Re: Re: Not what I sighted up for on 06/09/2010 16:52:05 MDT Print View

Doug, I believe you were a bit more succinct than I was.

Raymond Knechtel
(Nuke) - F
Re: Re: Re: They are on 06/09/2010 17:28:10 MDT Print View

Travis, I understand what your saying. I think stuff in articles (apporved by BPL staff) should be held to a higher standard then what we find in the forums. What I take objection to are the pro-wolf and what I take as anti-hunting comments that don't add any value to the BPL aspect of the article. The wolf issue is a big concern to me and IMHO is on the verge of hurting something I love to do even more then backpacking.

Travis Leanna
(T.L.) - MLife

Locale: Wisconsin
Re: Re: Re: Re: They are on 06/09/2010 17:49:24 MDT Print View

Raymond, thank you for clarifying your objections. Not to sound like a "middle of the road" guy, but I stay out of hunting debates because while I personally don't hunt, I have no objection to others doing it, provided it is done responsibly, legally, and in a manner that won't hurt specific animal populations, which probably falls under "responsibly."

But, I digress. This thread is really Forrest's, so I'd rather not clog up his thread with a hunting debate.

Mike Porco
(mporco) - MLife

Locale: GYE
Rapids, Wolves, and Winter on 06/09/2010 18:10:19 MDT Print View

Forrest and Moe: I applaud your article and your trip, but mostly I am inspired by your motives: to preserve our wilderness.

Under the BPL logo, it states "Pack less. Be More." Too often we are consumed with the aspect of packing less. We obsess over the lightest tarp or the best tent stakes, but these obsessions cause us to lose sight of the larger picture. They cause us to forget to be more.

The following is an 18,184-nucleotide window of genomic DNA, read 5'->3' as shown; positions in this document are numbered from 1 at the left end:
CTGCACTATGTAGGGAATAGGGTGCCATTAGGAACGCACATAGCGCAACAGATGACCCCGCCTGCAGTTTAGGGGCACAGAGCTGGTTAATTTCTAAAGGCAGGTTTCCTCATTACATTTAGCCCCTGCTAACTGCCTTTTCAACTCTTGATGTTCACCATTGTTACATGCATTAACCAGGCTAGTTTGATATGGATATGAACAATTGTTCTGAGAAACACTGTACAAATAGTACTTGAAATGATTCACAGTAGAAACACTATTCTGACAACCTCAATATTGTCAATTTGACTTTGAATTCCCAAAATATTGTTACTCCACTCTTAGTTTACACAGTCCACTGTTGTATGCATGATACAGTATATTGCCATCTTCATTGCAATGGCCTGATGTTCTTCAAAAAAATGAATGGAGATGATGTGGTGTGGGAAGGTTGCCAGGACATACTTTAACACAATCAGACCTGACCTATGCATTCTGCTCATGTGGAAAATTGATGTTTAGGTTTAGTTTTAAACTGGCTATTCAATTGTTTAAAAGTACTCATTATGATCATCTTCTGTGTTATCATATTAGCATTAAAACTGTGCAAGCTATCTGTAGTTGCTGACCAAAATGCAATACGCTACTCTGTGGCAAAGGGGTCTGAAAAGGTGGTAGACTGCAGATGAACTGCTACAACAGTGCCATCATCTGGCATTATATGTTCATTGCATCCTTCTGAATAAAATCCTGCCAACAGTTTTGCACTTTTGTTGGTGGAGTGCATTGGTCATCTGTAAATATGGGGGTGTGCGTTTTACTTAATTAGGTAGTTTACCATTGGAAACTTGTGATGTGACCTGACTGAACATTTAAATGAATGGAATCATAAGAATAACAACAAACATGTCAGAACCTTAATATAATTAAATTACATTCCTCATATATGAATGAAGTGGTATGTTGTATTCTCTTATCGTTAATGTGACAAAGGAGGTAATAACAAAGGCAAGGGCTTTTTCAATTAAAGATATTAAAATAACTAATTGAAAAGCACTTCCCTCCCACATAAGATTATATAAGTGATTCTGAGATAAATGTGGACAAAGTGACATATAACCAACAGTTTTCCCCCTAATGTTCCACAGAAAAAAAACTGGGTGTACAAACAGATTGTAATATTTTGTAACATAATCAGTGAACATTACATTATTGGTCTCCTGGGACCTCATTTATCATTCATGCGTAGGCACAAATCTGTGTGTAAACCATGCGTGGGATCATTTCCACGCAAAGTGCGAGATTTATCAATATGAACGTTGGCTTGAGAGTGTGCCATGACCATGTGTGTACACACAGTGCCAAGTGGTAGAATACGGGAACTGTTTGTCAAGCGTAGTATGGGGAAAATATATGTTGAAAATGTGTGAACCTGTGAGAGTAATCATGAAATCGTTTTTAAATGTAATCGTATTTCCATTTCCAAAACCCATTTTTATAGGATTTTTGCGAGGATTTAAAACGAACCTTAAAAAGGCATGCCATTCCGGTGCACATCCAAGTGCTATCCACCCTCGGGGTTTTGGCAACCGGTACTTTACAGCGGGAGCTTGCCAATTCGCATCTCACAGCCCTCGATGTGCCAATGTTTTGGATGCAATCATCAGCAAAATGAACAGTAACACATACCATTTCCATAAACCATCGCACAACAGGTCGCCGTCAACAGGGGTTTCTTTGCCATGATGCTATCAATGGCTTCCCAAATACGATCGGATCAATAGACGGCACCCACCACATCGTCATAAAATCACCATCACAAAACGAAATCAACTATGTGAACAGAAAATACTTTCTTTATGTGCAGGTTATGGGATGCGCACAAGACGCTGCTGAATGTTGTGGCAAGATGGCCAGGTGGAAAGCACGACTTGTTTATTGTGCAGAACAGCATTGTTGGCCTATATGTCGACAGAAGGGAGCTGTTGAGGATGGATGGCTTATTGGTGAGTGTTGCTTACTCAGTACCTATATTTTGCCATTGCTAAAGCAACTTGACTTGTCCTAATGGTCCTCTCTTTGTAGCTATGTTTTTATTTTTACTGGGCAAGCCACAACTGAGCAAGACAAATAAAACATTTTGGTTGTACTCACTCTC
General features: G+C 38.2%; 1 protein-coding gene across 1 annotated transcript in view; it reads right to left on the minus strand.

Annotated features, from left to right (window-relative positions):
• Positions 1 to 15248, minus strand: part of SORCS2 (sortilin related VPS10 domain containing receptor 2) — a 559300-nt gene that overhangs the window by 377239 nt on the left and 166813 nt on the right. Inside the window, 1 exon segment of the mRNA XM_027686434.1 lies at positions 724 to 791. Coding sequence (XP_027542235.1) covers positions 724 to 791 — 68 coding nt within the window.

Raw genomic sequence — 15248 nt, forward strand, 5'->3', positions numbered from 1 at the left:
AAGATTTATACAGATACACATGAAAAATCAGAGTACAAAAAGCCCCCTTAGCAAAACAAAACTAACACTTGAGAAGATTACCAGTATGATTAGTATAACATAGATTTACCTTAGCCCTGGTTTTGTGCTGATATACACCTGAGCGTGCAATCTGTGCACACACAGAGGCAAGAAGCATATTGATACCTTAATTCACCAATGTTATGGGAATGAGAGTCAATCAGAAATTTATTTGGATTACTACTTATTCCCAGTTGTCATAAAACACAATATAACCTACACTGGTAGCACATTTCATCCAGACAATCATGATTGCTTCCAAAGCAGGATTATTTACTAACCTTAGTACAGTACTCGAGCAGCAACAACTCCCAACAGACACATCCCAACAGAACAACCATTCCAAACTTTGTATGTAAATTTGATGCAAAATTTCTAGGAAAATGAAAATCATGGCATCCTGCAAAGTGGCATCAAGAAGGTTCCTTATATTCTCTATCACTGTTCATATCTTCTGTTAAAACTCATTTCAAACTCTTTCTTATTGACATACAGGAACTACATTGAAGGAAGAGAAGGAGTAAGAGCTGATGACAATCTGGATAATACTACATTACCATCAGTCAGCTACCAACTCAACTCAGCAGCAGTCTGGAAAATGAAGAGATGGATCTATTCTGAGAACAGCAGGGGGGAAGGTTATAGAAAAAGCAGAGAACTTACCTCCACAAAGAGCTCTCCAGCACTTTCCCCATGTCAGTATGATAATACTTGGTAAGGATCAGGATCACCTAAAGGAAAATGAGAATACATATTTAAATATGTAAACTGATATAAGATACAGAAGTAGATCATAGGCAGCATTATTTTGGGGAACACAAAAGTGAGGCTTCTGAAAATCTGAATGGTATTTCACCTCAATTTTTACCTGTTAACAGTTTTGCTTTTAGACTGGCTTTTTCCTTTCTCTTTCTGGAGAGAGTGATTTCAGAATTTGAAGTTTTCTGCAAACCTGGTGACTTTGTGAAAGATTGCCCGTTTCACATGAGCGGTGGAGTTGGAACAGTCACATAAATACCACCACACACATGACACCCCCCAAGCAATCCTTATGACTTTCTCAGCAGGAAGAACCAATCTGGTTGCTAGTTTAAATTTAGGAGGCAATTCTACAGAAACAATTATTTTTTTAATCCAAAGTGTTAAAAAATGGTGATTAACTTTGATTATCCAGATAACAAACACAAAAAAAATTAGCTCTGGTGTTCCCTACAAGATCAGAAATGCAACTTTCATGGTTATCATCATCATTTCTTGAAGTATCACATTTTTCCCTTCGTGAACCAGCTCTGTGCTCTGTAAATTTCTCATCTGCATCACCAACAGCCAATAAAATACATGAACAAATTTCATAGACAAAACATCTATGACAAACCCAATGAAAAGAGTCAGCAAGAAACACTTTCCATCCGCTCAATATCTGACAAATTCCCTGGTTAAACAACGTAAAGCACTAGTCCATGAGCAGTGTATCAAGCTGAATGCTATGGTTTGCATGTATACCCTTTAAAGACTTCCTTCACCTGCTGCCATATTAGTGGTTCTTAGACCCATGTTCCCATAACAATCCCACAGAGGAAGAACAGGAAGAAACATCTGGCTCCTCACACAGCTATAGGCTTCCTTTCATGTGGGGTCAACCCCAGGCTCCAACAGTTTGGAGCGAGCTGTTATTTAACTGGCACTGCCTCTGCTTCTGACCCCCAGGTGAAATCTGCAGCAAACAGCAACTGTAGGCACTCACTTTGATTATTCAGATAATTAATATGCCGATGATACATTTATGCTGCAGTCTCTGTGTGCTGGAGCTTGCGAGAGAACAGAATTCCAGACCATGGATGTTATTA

Fostering the awareness of environmental issues - whether they be motorized vehicle use, wolf hunts, or otherwise - should be an important aspect of this community. If we do not protect our remaining wild places then backpacking light will quickly become a moot topic. Yes, these issues are controversial, but they are the ones that should receive our focus.

Thank you Forrest, Moe, and the BPL staff for telling this story.

Ray - just because someone is against wolf hunts does not mean they are anti-hunting.

Forrest - did you see/hear any wolf (or other notable wildlife) sign on your trip?

Forrest G McCarthy
(forrestmccarthy) - MLife

Locale: Planet Earth
Wolves and Wilderness on 06/09/2010 18:51:46 MDT Print View

I am the Public Lands Director for Winter Wildlands Alliance. Our involvement with legally challenging the decision to allow helicopters in the Wilderness Areas was based on protecting the areas wilderness character not wolves.

Personally, I support wolves being in the Frank Church. However, that was not the point of the trip or the article. It was about up-holding the Wilderness Act and having great adventure while doing so. The 1964 Wilderness Act (and all the subsequent Wilderness Bills) IMHO, are the greatest (bi-partisan) legislation ever passed. Wilderness protection protects our American heritage of having big wild places where we can have big wild adventures. Personally, I think these adventures are even better when they involve big wild creatures - even if they might eat you.

FYI: I am a hunter that lives in Western Wyoming where there are many wolves. Currently Wyoming elk populations are almost all above target. No doubt, the wolf re-introduction has changed elk behavior. However, by adapting my hunting strategy accordingly I have had no problem filling my freezer with elk - even in the heart of wolf (and grizzly) country.

Devin Montgomery
(dsmontgomery) - MLife

Locale: one snowball away from big trouble
Re: Wolves and Wilderness on 06/09/2010 20:12:00 MDT Print View

An absolutely great report, Forrest. It's an odd argument for them to make - that somehow wilderness must have a certain degree of use in order to receive all the protection of the wilderness designation. Maybe that leads us to a new take on the old riddle: "If a helicopter lands in the wilderness, and nobody is there to hear it, does it ruin the 'primeval character' of the land?"

George Matthews